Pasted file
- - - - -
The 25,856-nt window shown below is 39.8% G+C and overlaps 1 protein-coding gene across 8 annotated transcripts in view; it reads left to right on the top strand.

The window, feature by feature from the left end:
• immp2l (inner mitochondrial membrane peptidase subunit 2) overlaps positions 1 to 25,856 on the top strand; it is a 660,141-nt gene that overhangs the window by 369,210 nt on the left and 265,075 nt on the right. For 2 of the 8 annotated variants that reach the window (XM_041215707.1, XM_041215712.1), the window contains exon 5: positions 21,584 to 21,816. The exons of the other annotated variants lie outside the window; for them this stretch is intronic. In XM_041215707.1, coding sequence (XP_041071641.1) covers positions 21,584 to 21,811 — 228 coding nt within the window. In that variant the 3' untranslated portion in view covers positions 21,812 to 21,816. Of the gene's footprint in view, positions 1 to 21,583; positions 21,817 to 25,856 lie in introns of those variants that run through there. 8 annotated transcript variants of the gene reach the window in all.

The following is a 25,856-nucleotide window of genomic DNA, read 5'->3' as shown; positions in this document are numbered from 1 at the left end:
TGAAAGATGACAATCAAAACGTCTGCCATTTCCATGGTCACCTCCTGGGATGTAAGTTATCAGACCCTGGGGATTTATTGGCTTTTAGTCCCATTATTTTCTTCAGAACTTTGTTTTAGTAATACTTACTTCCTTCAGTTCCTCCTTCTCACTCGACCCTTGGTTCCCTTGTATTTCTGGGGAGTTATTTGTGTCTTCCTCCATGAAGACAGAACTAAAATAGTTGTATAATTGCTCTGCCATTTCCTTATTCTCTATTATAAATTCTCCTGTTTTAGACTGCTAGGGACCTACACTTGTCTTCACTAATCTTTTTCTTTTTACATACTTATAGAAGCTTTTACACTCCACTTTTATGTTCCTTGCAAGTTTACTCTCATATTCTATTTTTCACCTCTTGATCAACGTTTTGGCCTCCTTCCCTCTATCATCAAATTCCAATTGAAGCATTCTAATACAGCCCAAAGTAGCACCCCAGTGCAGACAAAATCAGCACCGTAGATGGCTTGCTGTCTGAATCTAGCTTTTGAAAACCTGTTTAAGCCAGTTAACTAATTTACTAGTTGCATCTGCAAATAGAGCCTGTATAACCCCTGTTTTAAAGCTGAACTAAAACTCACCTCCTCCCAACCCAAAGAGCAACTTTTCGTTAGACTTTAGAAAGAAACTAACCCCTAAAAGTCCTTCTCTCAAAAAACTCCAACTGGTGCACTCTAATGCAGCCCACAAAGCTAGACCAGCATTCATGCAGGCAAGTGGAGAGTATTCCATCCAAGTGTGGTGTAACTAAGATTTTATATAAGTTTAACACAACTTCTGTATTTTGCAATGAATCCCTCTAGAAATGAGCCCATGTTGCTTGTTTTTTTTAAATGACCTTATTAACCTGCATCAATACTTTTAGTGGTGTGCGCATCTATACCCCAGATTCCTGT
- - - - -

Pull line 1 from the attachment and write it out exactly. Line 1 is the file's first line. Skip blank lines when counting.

The 25,856-nt window shown below is 39.8% G+C and overlaps 1 protein-coding gene across 8 annotated transcripts in view; it reads left to right on the top strand.